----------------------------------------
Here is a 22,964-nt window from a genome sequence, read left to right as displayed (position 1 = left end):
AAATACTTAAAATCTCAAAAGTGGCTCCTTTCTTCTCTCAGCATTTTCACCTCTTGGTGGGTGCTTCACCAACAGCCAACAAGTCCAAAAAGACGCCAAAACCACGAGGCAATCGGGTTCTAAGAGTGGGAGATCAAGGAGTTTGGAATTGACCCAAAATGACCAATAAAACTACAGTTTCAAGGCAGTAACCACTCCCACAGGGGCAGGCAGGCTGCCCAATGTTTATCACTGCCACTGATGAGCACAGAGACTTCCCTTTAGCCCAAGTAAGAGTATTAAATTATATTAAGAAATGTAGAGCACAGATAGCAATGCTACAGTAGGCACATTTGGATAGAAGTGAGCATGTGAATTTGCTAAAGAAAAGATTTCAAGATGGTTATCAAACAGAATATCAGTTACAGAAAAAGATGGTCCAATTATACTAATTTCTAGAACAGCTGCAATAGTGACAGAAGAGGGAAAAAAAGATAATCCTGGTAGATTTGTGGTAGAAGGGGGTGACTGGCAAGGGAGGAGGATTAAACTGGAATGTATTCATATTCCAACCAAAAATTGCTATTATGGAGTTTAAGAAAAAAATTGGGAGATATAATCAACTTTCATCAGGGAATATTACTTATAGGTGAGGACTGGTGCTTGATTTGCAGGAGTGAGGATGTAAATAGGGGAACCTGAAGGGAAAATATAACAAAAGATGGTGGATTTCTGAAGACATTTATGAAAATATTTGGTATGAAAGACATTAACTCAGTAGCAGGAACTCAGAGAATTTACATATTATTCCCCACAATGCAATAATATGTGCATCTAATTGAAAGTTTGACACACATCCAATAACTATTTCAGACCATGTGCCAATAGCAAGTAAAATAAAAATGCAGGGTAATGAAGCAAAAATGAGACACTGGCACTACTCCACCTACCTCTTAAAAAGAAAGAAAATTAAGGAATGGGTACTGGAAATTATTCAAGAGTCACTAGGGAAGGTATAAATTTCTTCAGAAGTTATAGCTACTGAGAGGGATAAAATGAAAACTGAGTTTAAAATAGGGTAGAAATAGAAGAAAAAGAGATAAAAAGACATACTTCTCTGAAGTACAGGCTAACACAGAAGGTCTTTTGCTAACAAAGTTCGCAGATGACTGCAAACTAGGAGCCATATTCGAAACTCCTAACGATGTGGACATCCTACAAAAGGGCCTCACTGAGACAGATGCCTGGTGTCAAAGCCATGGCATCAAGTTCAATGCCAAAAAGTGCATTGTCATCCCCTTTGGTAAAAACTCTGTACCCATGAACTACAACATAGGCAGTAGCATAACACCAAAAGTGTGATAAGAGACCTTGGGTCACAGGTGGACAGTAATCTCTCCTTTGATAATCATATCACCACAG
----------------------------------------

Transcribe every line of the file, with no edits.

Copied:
Here is a 22,964-nt window from a genome sequence, read left to right as displayed (position 1 = left end):
AAATACTTAAAATCTCAAAAGTGGCTCCTTTCTTCTCTCAGCATTTTCACCTCTTGGTGGGTGCTTCACCAACAGCCAACAAGTCCAAAAAGACGCCAAAACCACGAGGCAATCGGGTTCTAAGAGTGGGAGATCAAGGAGTTTGGAATTGACCCAAAATGACCAATAAAACTACAGTTTCAAGGCAGTAACCACTCCCACAGGGGCAGGCAGGCTGCCCAATGTTTATCACTGCCACTGATGAGCACAGAGACTTCCCTTTAGCCCAAGTAAGAGTATTAAATTATATTAAGAAATGTAGAGCACAGATAGCAATGCTACAGTAGGCACATTTGGATAGAAGTGAGCATGTGAATTTGCTAAAGAAAAGATTTCAAGATGGTTATCAAACAGAATATCAGTTACAGAAAAAGATGGTCCAATTATACTAATTTCTAGAACAGCTGCAATAGTGACAGAAGAGGGAAAAAAAGATAATCCTGGTAGATTTGTGGTAGAAGGGGGTGACTGGCAAGGGAGGAGGATTAAACTGGAATGTATTCATATTCCAACCAAAAATTGCTATTATGGAGTTTAAGAAAAAAATTGGGAGATATAATCAACTTTCATCAGGGAATATTACTTATAGGTGAGGACTGGTGCTTGATTTGCAGGAGTGAGGATGTAAATAGGGGAACCTGAAGGGAAAATATAACAAAAGATGGTGGATTTCTGAAGACATTTATGAAAATATTTGGTATGAAAGACATTAACTCAGTAGCAGGAACTCAGAGAATTTACATATTATTCCCCACAATGCAATAATATGTGCATCTAATTGAAAGTTTGACACACATCCAATAACTATTTCAGACCATGTGCCAATAGCAAGTAAAATAAAAATGCAGGGTAATGAAGCAAAAATGAGACACTGGCACTACTCCACCTACCTCTTAAAAAGAAAGAAAATTAAGGAATGGGTACTGGAAATTATTCAAGAGTCACTAGGGAAGGTATAAATTTCTTCAGAAGTTATAGCTACTGAGAGGGATAAAATGAAAACTGAGTTTAAAATAGGGTAGAAATAGAAGAAAAAGAGATAAAAAGACATACTTCTCTGAAGTACAGGCTAACACAGAAGGTCTTTTGCTAACAAAGTTCGCAGATGACTGCAAACTAGGAGCCATATTCGAAACTCCTAACGATGTGGACATCCTACAAAAGGGCCTCACTGAGACAGATGCCTGGTGTCAAAGCCATGGCATCAAGTTCAATGCCAAAAAGTGCATTGTCATCCCCTTTGGTAAAAACTCTGTACCCATGAACTACAACATAGGCAGTAGCATAACACCAAAAGTGTGATAAGAGACCTTGGGTCACAGGTGGACAGTAATCTCTCCTTTGATAATCATATCACCACAG